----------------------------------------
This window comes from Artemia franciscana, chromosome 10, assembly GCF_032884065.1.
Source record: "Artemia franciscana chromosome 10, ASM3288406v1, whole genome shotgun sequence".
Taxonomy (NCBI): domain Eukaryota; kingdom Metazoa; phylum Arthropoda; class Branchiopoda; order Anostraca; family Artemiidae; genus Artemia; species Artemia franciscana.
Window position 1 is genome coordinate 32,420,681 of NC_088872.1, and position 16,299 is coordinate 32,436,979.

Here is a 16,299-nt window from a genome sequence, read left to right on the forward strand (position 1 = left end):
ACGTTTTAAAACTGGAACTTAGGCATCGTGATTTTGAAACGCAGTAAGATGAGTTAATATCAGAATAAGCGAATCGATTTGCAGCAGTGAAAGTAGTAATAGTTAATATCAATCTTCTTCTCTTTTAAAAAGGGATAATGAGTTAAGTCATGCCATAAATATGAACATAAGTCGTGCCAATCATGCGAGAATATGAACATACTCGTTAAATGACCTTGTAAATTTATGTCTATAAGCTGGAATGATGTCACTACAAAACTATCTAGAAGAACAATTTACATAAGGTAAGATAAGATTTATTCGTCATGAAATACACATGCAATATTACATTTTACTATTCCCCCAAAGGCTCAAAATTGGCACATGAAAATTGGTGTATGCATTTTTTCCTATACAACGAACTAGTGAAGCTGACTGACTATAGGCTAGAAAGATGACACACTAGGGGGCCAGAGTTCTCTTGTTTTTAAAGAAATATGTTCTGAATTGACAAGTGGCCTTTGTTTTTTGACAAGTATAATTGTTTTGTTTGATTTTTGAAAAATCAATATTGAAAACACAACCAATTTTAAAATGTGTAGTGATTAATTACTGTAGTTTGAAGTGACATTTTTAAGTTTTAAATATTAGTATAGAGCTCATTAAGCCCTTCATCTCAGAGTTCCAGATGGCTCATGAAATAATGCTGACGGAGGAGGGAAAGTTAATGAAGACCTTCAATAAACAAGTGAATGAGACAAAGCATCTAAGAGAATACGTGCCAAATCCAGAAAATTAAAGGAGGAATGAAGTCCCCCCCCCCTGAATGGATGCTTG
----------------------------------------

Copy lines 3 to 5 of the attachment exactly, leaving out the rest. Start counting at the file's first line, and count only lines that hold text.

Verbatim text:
Taxonomy (NCBI): domain Eukaryota; kingdom Metazoa; phylum Arthropoda; class Branchiopoda; order Anostraca; family Artemiidae; genus Artemia; species Artemia franciscana.
Window position 1 is genome coordinate 32,420,681 of NC_088872.1, and position 16,299 is coordinate 32,436,979.

Here is a 16,299-nt window from a genome sequence, read left to right on the forward strand (position 1 = left end):